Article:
Internet2 Affiliate Spotlight: 5 Questions for Petrus Williams, J. Paul Getty Trust 

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By Taleitha McGuinnis - Program Manager, Affiliates & Federal Affiliates

Estimated reading time: 5 minutes

Petrus Williams is the assistant director of infrastructure and operations at the J. Paul Getty Trust and co-chaired its diversity, equity, accessibility, and inclusion committee. He has been with the Getty for over 26 years, and the organization has been an Internet2 affiliate member for the past seven years.

In this Q&A, Petrus highlights what’s new with the Getty and the value his organization has experienced as an affiliate member in the diverse research and education community convened by Internet2. He shares how attending and participating in online webinars and in-person events helps him collaborate and learn from his peers about new solutions and ways to overcome similar challenges his organization faces.

Petrus Williams posing for a photo.

What’s new with the Getty, including any current or upcoming initiatives you are excited about?

The Getty has a new Chief Digital Officer, Jenn Stringer. She comes from higher education and has brought new vision and energy to Getty Digital (Getty’s central IT department). She has gotten approval from senior leadership to embark on a 5-year plan to more efficiently deliver services to our users who are in the Getty Research Institute, The Getty Museum, the Conservation Institute, and the Getty Foundation. A central aspect of this vision will be in the area of what she is calling Research Computing. We do not have the number of researchers that exist in a higher ed institution; however, the researchers we will collaborate with are typically based in a higher ed institution, and The Getty should be able to offer them the tools that would encourage researchers to work with us.

Getty logo
Getty Conservation Institute Scientist Anna Lagana working in the GCI Labs in Los Angeles, CA

That is different and exciting. I doubt we will be setting up an HPC cluster anytime soon, but that is another potential area of collaboration with a higher ed institution.

On the infrastructure side, we are going to be upgrading our network and cable plant to be able to deliver 10 gigabits per second networking to those endpoints that may need it in the future. So overall exciting times at the Getty and a perfect time to be affiliated with an organization such as Internet2.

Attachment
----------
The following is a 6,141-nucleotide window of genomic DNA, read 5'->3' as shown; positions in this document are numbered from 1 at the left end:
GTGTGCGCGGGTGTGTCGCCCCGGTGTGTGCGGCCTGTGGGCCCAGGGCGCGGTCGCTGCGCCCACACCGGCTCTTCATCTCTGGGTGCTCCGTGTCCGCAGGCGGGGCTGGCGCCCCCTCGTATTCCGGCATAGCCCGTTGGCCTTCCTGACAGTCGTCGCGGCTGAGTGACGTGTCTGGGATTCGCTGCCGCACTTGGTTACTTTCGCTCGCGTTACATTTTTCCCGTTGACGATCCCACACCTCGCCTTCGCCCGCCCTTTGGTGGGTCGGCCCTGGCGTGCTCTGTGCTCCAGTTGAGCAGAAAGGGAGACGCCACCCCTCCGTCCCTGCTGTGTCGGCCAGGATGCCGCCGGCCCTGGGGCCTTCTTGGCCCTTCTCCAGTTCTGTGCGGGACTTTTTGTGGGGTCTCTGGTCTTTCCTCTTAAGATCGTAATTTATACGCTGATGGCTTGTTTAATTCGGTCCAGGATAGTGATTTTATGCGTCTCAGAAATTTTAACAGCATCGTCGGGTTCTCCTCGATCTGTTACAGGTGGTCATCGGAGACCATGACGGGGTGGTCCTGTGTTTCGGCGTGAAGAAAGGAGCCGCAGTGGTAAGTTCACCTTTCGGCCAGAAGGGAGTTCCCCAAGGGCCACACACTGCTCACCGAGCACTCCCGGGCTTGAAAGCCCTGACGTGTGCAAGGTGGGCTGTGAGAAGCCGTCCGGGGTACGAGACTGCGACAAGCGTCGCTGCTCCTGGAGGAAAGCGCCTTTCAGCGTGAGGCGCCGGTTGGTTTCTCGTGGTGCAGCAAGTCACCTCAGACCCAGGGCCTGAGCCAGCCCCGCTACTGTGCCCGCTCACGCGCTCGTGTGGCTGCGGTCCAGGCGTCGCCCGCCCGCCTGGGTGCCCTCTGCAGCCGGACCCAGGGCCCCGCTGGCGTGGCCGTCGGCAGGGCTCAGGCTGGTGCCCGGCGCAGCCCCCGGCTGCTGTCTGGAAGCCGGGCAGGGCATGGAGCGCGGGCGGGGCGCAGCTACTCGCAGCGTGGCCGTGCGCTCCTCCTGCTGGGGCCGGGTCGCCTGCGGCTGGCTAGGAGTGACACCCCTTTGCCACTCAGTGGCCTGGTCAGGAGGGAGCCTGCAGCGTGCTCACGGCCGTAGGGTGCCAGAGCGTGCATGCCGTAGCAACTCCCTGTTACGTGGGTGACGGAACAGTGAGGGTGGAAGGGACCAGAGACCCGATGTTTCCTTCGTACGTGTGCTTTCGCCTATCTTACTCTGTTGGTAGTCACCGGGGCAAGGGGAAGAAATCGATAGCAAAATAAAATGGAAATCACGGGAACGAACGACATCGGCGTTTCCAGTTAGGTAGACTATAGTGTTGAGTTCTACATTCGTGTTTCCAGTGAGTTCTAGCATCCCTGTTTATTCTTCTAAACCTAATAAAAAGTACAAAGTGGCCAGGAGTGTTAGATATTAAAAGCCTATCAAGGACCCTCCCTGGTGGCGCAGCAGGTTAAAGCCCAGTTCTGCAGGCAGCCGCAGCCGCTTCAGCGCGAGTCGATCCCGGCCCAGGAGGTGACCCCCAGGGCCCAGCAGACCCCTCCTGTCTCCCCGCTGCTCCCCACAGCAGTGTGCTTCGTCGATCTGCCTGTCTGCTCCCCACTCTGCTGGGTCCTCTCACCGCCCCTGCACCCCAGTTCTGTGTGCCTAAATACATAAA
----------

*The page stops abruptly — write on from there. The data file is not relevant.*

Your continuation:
Tell us more about what motivates The Getty to be part of the Internet2 community.

Within the Infrastructure Team of Getty Digital, we always look to validate our ideas by talking to organizations outside of the Getty that have been there and done that. Internet2 gives us pretty easy access to many similarly minded institutions that may have already been down the path that we are thinking of heading.

Before becoming part of Internet2, we had to rely solely on paid services like Gartner to have those kinds of discussions and to be put in contact with organizations with similar challenges. Those organizations tended to be commercial, so the driving factor in their decision-making (revenue) was different than that of non-profits such as ours.

White getty building

From your perspective, how does participating and engaging with the community benefit you and your organization?

The Getty became part of Internet2 per direction from our former CIO. He also was previously at a higher ed institution, and he felt that there was enough in common (research, knowledge sharing, etc.) between the Getty and higher ed institutions for the Getty to learn from some of the latter’s established practices in the areas of identity and access management, advanced networking, and cloud deployments.

A group of people at the Getty center.

It turns out the relationship has turned out to be very beneficial for us. Not only are we learning a lot from higher ed institutions about things that worked and didn’t work in deploying new technologies, but as higher ed moves from solely build to more of a mix of build and buy we are able to share some of our experiences with vendor-provided solutions. That includes solutions like Duo, which many higher ed institutions were just starting to implement when we already had widely deployed. Of course they were doing so on a much larger scale.

How was your experience at the recent 2024 Community Exchange? Were there any sessions or discussions that struck you as most salient to the challenges and opportunities you and your constituencies are seeing at the Getty?

I had a great experience at the 2024 Community Exchange. I learned much from panelists discussing AI and vendor management during the Leadership Exchange. The Keynote by Kate Darling was amazing. I also enjoyed meeting the amazing winners of the Internet2 Inclusivity (I2I) Scholarship at dinner and lunch.

Do you have any advice for your peers at other non-profits who are seeking community to help overcome challenges, discover solutions, etc.?

Just to remember that higher ed institutions may be huge, but in the end they evaluate similar vendors and similar tools. They may have many students, but they have faculty, staff and back office operations that are supported by similar tools that you may use in your organization. I find the IT people within higher ed eager and open to sharing their IT practices.

A large group of people taking a photo at the Getty center.